The greatest contributor to creating my fantasy realm and giving it that “lived in” feel was one that I wouldn’t recommend to the average writer: procrastination. Remember how I was a teenager when I drew that map? Well, I’m well into my thirties and the first book of my series, Road of the Lost, will finally be published. Why was procrastination such a huge contributor? Having this world swirling about and living inside my head allowed for it to develop its history and cultures. Years of having random “Ah ha!” moments on how the people interact, what they eat, the influences on their cultures and religions, and all the other things that fill a world made it easy to conjure all the imagery and niceties required to make the world feel like people actually lived there. Alas, I would not recommend procrastination to any author who wants to publish their work within the same decade they come up with their idea for a story.

Despite the years spent conjuring the Land of Nod within my head, the most efficient contribution to the worldbuilding is none other than sitting down and writing. So far, I’ve written two novellas set in Nod that take place outside of the current Judges Cycle series. Both of these forced me to create new characters and explore new places. All those places I drew on the map? Why must the characters go there? That long list of gods I made for the different religions? How do they differ from each other? How do they differ from the religions and deities we know in our own world? For the most part, the characters eat typical, medieval fantasy food. But when they don’t, what about the meal is different and why? If I’m lucky, I’ll answer these questions while out running errands or working the day away. If I’m even luckier, I’ll jot the idea down. But when I’m seated behind the keyboard, face-to-face with my characters and the world they inhabit, I’m forced to build and develop that world around those characters and their conflict.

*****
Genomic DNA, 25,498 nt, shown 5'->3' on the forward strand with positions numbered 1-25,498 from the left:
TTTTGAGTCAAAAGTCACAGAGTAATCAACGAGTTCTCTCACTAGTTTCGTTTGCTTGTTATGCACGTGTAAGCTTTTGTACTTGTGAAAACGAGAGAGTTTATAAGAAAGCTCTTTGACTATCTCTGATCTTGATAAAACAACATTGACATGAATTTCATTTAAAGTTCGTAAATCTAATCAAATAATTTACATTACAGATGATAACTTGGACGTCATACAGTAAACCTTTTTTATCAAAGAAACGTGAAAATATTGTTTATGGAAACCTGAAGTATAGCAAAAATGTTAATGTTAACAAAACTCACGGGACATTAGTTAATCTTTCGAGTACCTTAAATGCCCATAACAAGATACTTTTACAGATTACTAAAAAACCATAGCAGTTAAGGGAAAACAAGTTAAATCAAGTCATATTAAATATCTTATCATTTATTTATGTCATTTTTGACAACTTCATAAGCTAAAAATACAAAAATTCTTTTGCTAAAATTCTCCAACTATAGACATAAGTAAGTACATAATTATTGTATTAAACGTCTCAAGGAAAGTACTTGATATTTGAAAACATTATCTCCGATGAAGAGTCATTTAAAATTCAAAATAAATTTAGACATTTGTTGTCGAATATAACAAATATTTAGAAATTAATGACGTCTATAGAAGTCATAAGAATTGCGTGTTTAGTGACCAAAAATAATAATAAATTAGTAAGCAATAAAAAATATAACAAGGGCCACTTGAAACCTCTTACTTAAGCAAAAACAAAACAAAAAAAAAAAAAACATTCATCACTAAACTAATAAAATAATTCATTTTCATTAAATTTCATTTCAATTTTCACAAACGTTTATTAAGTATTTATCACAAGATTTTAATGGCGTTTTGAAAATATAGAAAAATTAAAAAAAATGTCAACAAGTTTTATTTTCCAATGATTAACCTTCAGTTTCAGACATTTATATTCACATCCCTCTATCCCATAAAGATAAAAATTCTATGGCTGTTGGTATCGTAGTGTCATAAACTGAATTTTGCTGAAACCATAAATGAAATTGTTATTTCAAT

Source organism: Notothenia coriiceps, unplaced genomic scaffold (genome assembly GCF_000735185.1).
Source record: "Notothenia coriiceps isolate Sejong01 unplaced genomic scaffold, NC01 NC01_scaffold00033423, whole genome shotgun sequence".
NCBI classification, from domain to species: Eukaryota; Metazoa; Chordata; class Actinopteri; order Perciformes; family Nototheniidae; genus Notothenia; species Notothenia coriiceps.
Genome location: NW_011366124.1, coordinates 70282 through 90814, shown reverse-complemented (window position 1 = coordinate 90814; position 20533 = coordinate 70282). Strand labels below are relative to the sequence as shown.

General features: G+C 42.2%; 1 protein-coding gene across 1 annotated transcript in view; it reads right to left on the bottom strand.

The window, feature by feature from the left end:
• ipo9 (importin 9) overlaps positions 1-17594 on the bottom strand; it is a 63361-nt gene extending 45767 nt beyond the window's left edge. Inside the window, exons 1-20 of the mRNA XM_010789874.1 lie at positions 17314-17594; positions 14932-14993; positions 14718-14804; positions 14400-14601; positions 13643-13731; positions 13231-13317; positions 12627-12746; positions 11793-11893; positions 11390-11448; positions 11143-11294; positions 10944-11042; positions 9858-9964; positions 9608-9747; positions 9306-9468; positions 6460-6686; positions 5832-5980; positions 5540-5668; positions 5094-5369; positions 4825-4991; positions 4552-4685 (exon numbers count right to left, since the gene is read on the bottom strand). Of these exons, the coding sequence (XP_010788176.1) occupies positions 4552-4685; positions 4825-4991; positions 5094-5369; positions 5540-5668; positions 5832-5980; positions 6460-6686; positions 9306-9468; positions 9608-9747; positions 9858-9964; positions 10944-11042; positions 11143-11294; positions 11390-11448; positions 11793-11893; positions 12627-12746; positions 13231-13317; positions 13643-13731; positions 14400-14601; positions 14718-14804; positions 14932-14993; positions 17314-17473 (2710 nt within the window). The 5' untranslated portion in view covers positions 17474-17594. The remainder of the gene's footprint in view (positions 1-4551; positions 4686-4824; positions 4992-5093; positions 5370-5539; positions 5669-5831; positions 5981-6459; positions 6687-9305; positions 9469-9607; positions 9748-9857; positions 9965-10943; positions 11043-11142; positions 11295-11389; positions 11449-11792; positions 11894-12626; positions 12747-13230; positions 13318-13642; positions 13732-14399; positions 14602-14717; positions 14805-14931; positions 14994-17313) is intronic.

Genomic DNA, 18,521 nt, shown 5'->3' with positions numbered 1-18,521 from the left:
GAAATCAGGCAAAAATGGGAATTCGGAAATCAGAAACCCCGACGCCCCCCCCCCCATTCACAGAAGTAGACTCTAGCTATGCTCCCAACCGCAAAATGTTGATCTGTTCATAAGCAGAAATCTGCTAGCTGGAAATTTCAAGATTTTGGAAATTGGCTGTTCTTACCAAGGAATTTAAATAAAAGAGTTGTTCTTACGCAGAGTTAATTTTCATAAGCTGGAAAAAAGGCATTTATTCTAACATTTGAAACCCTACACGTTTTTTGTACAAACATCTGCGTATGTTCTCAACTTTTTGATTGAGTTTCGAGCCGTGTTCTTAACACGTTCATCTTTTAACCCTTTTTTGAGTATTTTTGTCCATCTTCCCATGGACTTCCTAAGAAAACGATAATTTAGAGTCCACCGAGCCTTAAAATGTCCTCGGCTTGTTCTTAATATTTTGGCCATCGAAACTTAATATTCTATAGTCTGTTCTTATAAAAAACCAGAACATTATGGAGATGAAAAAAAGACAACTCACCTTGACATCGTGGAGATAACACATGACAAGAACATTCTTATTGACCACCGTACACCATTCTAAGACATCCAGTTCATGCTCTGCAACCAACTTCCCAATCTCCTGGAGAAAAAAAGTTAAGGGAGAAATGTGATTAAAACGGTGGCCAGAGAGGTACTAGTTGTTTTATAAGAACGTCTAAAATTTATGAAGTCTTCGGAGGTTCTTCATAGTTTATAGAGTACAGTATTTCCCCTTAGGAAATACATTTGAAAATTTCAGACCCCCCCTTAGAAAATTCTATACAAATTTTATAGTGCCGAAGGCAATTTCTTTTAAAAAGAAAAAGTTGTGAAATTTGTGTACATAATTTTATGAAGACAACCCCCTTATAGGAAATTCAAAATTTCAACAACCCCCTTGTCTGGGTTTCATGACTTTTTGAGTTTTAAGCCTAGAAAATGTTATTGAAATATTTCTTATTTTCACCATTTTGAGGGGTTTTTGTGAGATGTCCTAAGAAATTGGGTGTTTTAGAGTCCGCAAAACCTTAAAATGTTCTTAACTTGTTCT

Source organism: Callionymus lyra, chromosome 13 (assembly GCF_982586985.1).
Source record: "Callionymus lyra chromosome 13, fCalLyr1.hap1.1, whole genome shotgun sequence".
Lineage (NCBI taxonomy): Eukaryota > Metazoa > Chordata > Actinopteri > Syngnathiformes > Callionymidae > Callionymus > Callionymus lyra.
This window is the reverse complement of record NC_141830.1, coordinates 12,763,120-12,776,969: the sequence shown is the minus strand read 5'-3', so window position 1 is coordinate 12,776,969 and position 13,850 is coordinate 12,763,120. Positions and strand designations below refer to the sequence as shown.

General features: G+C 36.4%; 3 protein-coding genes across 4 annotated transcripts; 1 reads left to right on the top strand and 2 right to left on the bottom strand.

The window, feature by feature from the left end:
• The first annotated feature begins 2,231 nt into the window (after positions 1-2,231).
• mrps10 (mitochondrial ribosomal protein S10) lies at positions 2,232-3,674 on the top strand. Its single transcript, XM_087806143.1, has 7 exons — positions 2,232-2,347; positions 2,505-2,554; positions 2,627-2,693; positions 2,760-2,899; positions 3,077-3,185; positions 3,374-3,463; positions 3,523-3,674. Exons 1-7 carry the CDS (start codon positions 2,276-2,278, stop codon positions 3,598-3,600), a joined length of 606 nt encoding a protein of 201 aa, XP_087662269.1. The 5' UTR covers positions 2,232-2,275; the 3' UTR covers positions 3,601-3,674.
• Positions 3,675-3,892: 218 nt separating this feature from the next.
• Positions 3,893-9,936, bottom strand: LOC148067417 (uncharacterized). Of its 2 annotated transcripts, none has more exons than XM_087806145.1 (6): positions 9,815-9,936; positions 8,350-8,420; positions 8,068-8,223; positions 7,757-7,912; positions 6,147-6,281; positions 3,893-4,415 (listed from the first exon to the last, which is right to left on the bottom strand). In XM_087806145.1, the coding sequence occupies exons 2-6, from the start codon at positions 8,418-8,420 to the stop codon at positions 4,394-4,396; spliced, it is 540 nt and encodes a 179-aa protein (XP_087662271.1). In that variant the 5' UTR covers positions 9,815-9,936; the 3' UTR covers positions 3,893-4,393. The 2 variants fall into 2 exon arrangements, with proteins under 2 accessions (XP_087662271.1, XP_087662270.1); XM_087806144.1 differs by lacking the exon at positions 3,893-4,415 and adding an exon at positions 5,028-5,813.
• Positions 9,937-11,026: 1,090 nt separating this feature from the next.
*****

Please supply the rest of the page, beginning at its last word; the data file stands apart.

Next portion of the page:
Let’s take a moment to discuss characters and conflict. Your characters and the conflict in which they become embroiled are the story’s backbone. No matter how many interesting details you build around your world or how much history you create, the reader won’t care if you don’t make them care about the actual story that’s taking place as they read from one page to the next. As I stated in the beginning, worldbuilding has become very important to readers of speculative fiction in the past years.

Unfortunately, there is no shortage of writers who have put so much of their effort into building a believable and intricate world to capture the reader’s attention, but failed to include characters the reader cares about and then place them in a crisis that sufficiently makes the reader hope the characters and world come through in one piece. (Usually. I’m sure there’s plenty of stories that make the reader want the characters to suffer and the world to burn).